The organisers of Beijing 2008 have maintained throughout the buildup that there is a very real security threat to these games. That has meant tight security around the venues and restricted access only to ticket holders and athletes.

The massive new Olympic Green, incorporating a park which had been anticipating more than a hundred thousand visitors a day, is being dubbed a "ghost town", with locals locked out.

The threat identified by the government originates in Xinjiang, China's most Western province, and home to a separatist movement the authorities say is intent on disrupting the games.

There have been a series of attacks in Xinjiang in recent days, but little evidence of a threat in Beijing, more than 2,000km to the east.

In the capital much of the security is discreetly hidden – thousands of extra security cameras have been installed to keep watch on every part of the city. Elsewhere, such as in the case of a battery of anti-aircraft missile, it is more prominently place.

China is not known for taking a light hand when it comes to security, and these games have been no exception, especially with the world watching.

Dan Nolan, Al Jazeera correspondent in Beijing
August 10, 2008

 The not-so-great wall

Walls have been put up across Beijing as the city puts on its best face
Beijing's Olympic 'beautification' program is a funny piece of work. Everywhere you go in the Chinese capital, the scene is kind of perfect. There's no rubbish lying around, no construction under way and seemingly endless walls of "one world, one dream" signage.

But a pedestrian overpass in the Xitan shopping area of town provides an elevated view of what's behind many of those walls. On this occasion it's a few dilapidated hutongs, seemingly stuck about halfway between habitation and obliteration. Others hide construction sites - hardly messy by world standards but certainly not fit for international consumption at the "perfect Olympics".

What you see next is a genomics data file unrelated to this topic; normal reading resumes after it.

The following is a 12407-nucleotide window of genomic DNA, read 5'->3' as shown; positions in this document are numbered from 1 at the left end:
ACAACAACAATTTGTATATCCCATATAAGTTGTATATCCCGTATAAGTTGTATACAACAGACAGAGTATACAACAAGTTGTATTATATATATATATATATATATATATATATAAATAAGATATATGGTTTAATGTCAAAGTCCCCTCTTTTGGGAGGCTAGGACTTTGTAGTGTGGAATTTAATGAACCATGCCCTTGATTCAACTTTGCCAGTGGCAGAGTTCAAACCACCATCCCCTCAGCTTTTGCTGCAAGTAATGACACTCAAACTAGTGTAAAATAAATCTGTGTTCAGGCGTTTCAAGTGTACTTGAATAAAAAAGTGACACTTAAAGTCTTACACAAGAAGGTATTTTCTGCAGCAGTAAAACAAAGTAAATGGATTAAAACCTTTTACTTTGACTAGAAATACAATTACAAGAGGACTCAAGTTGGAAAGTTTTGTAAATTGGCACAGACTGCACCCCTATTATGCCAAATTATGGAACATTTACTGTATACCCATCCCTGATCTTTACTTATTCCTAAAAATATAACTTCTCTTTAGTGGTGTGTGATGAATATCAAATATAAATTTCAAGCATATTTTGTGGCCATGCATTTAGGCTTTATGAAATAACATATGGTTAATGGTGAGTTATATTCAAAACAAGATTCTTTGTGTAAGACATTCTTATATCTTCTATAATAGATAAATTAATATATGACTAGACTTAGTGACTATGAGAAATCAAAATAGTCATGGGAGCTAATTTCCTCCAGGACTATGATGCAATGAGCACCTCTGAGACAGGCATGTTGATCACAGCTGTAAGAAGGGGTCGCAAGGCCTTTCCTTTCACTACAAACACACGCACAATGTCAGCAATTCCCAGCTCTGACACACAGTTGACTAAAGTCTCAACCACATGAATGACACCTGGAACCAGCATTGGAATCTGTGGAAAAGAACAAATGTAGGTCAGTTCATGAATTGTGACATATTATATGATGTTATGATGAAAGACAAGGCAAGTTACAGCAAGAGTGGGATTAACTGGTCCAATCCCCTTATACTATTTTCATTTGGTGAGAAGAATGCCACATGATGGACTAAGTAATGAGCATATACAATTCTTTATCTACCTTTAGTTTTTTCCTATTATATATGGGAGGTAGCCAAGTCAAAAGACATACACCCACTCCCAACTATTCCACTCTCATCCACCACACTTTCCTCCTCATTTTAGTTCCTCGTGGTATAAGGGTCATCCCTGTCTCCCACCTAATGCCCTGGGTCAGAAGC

Near the west gate of the famed Temple of Heaven, the beautification program has reached a new level of control. Five shops haven't yet sold out to the developers who are changing the face of Beijing. So a month ago, a team of bricklayers arrived - with a police escort - and built a 2.5 metre brick wall around them.

The shop-owners complained but say they've now been told it will be knocked down once the games are over. They're not against the Olympics in any way but can't work out why authorities had to build this less-than-great wall. It's caused a 50% drop in business for some, their Olympic dream of wallowing in tourist dollars is over.

When we visited these shops the women's road cycling race sped by less than 50 metres from their wall. Most of the shopkeepers came out to see the blur of helmets racing past. But those watching that race on tv around the world won't have seen even a glimpse of this little old part of China.

Melissa Chan, Beijing correspondent
August 9, 2008

The ceremony celebrated some previously reviled aspects of Chinese culture[GALLO/GETTY] 
If you can think back four years ago, you will remember the concern over whether the Greeks would finish their venues on time. As the day of the opening ceremony drew near, the issue only escalated until almost every single Olympic story would mention the delays at some point in the report.
The opening ceremony finally came ... and in the celebratory afterglow all was forgotten. And the world shifted focus to the much more appealing story of the athletes.
Beijing's run-up to the games has been far more controversial than Athens. So would the most expensive opening ceremony production manage to blow away the controversy? It would have to be truly mind blowing. And it was.
Thousands of synchronised drummers and martial artists wowed us all. And so this morning, Chinese woke up to find their dream a reality. The games have begun and, for the moment - it looks as if controversy and criticism have receded.
But I have one more lingering thought before enjoying the competitions. What was very interesting for me last night, having lived in Beijing for some time, is just what the Chinese decided to select from their culture to share with the world. Such as the Confucius segment.
Only a few decades ago, during the Cultural Revolution, this man and his philosophy was reviled. Mao's Red Guards attacked his tomb. His ways were "old ways" and therefore to be destroyed. But on Friday night, as communist party leaders sat in the best seats in the house, Confucius was extolled.
To top it off - bar the Chinese national flag - not a single communist image or symbol appeared in the entire programme. No hammer and sickle, and no Mao - the man who made probably the biggest mark on China in the last hundred years.
What was left out of the ceremony, as much as what was in it, speaks volumes about how China is changing.

Al Jazeera